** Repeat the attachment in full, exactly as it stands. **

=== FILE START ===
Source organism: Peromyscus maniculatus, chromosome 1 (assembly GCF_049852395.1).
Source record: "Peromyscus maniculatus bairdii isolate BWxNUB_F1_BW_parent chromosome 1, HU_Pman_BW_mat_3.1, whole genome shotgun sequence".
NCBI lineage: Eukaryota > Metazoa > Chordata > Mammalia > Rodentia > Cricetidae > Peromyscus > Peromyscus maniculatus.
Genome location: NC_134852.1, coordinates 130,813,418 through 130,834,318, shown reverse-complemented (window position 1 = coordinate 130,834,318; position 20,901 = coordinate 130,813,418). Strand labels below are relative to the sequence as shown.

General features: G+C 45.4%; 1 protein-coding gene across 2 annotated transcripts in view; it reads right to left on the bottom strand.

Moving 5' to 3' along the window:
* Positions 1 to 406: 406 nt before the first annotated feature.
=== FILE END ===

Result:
Source organism: Peromyscus maniculatus, chromosome 1 (assembly GCF_049852395.1).
Source record: "Peromyscus maniculatus bairdii isolate BWxNUB_F1_BW_parent chromosome 1, HU_Pman_BW_mat_3.1, whole genome shotgun sequence".
NCBI lineage: Eukaryota > Metazoa > Chordata > Mammalia > Rodentia > Cricetidae > Peromyscus > Peromyscus maniculatus.
Genome location: NC_134852.1, coordinates 130,813,418 through 130,834,318, shown reverse-complemented (window position 1 = coordinate 130,834,318; position 20,901 = coordinate 130,813,418). Strand labels below are relative to the sequence as shown.

General features: G+C 45.4%; 1 protein-coding gene across 2 annotated transcripts in view; it reads right to left on the bottom strand.

Moving 5' to 3' along the window:
* Positions 1 to 406: 406 nt before the first annotated feature.